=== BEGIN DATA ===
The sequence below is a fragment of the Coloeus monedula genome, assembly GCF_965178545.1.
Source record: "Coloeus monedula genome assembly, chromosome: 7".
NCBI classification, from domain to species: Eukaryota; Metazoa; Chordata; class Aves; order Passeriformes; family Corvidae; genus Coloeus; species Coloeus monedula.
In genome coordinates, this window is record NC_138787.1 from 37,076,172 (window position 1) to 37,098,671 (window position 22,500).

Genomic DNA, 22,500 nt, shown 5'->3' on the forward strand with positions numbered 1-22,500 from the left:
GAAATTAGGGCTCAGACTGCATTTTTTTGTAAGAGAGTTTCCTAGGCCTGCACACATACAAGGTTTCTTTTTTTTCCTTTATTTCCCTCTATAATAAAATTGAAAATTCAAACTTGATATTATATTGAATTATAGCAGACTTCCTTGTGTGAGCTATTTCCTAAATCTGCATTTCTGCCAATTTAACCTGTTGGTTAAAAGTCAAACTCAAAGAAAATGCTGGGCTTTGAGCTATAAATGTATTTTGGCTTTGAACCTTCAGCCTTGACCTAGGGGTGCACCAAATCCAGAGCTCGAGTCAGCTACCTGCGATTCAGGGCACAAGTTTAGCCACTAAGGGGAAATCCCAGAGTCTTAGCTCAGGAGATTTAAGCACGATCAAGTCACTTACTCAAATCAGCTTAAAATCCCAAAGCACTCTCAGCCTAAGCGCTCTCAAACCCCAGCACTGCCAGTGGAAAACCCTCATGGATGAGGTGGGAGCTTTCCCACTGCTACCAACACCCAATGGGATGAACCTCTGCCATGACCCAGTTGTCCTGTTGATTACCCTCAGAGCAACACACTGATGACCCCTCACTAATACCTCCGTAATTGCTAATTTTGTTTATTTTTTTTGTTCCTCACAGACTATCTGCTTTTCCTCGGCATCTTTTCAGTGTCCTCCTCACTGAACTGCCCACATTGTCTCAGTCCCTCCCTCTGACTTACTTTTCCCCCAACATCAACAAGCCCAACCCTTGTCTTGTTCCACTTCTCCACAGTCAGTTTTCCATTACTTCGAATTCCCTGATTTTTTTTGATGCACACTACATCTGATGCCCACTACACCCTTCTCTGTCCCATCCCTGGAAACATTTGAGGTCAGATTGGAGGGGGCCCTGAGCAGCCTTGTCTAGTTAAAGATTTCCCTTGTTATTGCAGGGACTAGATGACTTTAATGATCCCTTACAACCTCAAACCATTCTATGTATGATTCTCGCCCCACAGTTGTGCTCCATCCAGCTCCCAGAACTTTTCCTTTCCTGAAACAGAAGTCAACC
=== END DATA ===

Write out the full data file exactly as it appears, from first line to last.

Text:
The sequence below is a fragment of the Coloeus monedula genome, assembly GCF_965178545.1.
Source record: "Coloeus monedula genome assembly, chromosome: 7".
NCBI classification, from domain to species: Eukaryota; Metazoa; Chordata; class Aves; order Passeriformes; family Corvidae; genus Coloeus; species Coloeus monedula.
In genome coordinates, this window is record NC_138787.1 from 37,076,172 (window position 1) to 37,098,671 (window position 22,500).

Genomic DNA, 22,500 nt, shown 5'->3' on the forward strand with positions numbered 1-22,500 from the left:
GAAATTAGGGCTCAGACTGCATTTTTTTGTAAGAGAGTTTCCTAGGCCTGCACACATACAAGGTTTCTTTTTTTTCCTTTATTTCCCTCTATAATAAAATTGAAAATTCAAACTTGATATTATATTGAATTATAGCAGACTTCCTTGTGTGAGCTATTTCCTAAATCTGCATTTCTGCCAATTTAACCTGTTGGTTAAAAGTCAAACTCAAAGAAAATGCTGGGCTTTGAGCTATAAATGTATTTTGGCTTTGAACCTTCAGCCTTGACCTAGGGGTGCACCAAATCCAGAGCTCGAGTCAGCTACCTGCGATTCAGGGCACAAGTTTAGCCACTAAGGGGAAATCCCAGAGTCTTAGCTCAGGAGATTTAAGCACGATCAAGTCACTTACTCAAATCAGCTTAAAATCCCAAAGCACTCTCAGCCTAAGCGCTCTCAAACCCCAGCACTGCCAGTGGAAAACCCTCATGGATGAGGTGGGAGCTTTCCCACTGCTACCAACACCCAATGGGATGAACCTCTGCCATGACCCAGTTGTCCTGTTGATTACCCTCAGAGCAACACACTGATGACCCCTCACTAATACCTCCGTAATTGCTAATTTTGTTTATTTTTTTTGTTCCTCACAGACTATCTGCTTTTCCTCGGCATCTTTTCAGTGTCCTCCTCACTGAACTGCCCACATTGTCTCAGTCCCTCCCTCTGACTTACTTTTCCCCCAACATCAACAAGCCCAACCCTTGTCTTGTTCCACTTCTCCACAGTCAGTTTTCCATTACTTCGAATTCCCTGATTTTTTTTGATGCACACTACATCTGATGCCCACTACACCCTTCTCTGTCCCATCCCTGGAAACATTTGAGGTCAGATTGGAGGGGGCCCTGAGCAGCCTTGTCTAGTTAAAGATTTCCCTTGTTATTGCAGGGACTAGATGACTTTAATGATCCCTTACAACCTCAAACCATTCTATGTATGATTCTCGCCCCACAGTTGTGCTCCATCCAGCTCCCAGAACTTTTCCTTTCCTGAAACAGAAGTCAACC